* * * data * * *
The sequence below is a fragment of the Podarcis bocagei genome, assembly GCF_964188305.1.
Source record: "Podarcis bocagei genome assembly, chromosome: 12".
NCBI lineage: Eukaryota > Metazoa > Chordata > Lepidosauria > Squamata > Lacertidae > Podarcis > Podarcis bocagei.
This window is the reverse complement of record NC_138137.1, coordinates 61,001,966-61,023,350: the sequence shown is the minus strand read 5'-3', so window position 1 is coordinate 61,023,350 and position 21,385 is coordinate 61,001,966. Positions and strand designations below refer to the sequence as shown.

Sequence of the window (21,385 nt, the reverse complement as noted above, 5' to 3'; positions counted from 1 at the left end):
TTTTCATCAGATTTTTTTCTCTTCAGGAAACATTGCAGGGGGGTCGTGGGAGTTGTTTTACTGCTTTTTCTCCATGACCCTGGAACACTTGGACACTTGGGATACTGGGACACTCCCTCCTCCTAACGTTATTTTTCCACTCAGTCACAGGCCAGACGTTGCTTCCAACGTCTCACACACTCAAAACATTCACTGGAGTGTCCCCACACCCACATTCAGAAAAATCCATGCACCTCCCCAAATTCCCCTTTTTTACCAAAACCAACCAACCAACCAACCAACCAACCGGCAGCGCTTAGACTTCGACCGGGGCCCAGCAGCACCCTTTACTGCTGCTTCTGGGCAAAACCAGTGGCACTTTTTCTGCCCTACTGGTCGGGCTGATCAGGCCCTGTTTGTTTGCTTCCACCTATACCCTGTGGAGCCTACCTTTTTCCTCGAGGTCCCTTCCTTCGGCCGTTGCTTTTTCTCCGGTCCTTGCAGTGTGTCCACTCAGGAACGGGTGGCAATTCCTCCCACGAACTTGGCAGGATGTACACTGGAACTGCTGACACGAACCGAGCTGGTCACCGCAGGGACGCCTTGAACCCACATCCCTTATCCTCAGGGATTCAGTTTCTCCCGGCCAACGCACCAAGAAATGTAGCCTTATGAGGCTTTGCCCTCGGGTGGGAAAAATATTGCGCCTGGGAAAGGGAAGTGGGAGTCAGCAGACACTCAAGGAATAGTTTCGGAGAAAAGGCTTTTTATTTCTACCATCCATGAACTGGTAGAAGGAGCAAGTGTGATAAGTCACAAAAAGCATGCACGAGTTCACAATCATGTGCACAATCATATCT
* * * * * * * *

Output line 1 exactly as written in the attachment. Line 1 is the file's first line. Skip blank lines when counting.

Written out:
The sequence below is a fragment of the Podarcis bocagei genome, assembly GCF_964188305.1.